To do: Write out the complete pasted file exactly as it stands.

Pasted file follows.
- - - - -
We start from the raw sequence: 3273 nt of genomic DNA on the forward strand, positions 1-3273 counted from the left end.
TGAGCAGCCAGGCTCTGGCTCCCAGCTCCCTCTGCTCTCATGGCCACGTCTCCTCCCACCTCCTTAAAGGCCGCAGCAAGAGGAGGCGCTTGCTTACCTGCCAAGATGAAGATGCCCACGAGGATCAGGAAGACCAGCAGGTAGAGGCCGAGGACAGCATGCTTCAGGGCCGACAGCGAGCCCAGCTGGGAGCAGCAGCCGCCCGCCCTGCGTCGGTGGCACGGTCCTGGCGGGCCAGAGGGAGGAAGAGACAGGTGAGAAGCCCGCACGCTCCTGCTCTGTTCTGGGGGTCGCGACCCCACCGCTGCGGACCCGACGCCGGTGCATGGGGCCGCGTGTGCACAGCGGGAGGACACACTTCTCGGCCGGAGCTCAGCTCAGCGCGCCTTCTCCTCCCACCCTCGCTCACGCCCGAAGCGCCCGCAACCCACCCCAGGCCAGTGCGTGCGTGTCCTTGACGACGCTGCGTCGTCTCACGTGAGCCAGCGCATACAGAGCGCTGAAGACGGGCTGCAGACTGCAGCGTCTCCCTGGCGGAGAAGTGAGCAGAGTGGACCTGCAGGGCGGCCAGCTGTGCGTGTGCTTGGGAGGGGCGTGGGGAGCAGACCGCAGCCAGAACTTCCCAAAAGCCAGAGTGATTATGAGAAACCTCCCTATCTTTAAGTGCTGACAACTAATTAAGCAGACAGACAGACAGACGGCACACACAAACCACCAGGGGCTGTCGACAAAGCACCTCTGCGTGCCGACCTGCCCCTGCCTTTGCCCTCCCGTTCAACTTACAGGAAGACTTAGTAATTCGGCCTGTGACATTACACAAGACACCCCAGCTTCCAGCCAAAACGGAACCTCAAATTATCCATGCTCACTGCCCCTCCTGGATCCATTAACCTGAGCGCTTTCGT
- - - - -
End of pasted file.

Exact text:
We start from the raw sequence: 3273 nt of genomic DNA on the forward strand, positions 1-3273 counted from the left end.
TGAGCAGCCAGGCTCTGGCTCCCAGCTCCCTCTGCTCTCATGGCCACGTCTCCTCCCACCTCCTTAAAGGCCGCAGCAAGAGGAGGCGCTTGCTTACCTGCCAAGATGAAGATGCCCACGAGGATCAGGAAGACCAGCAGGTAGAGGCCGAGGACAGCATGCTTCAGGGCCGACAGCGAGCCCAGCTGGGAGCAGCAGCCGCCCGCCCTGCGTCGGTGGCACGGTCCTGGCGGGCCAGAGGGAGGAAGAGACAGGTGAGAAGCCCGCACGCTCCTGCTCTGTTCTGGGGGTCGCGACCCCACCGCTGCGGACCCGACGCCGGTGCATGGGGCCGCGTGTGCACAGCGGGAGGACACACTTCTCGGCCGGAGCTCAGCTCAGCGCGCCTTCTCCTCCCACCCTCGCTCACGCCCGAAGCGCCCGCAACCCACCCCAGGCCAGTGCGTGCGTGTCCTTGACGACGCTGCGTCGTCTCACGTGAGCCAGCGCATACAGAGCGCTGAAGACGGGCTGCAGACTGCAGCGTCTCCCTGGCGGAGAAGTGAGCAGAGTGGACCTGCAGGGCGGCCAGCTGTGCGTGTGCTTGGGAGGGGCGTGGGGAGCAGACCGCAGCCAGAACTTCCCAAAAGCCAGAGTGATTATGAGAAACCTCCCTATCTTTAAGTGCTGACAACTAATTAAGCAGACAGACAGACAGACGGCACACACAAACCACCAGGGGCTGTCGACAAAGCACCTCTGCGTGCCGACCTGCCCCTGCCTTTGCCCTCCCGTTCAACTTACAGGAAGACTTAGTAATTCGGCCTGTGACATTACACAAGACACCCCAGCTTCCAGCCAAAACGGAACCTCAAATTATCCATGCTCACTGCCCCTCCTGGATCCATTAACCTGAGCGCTTTCGT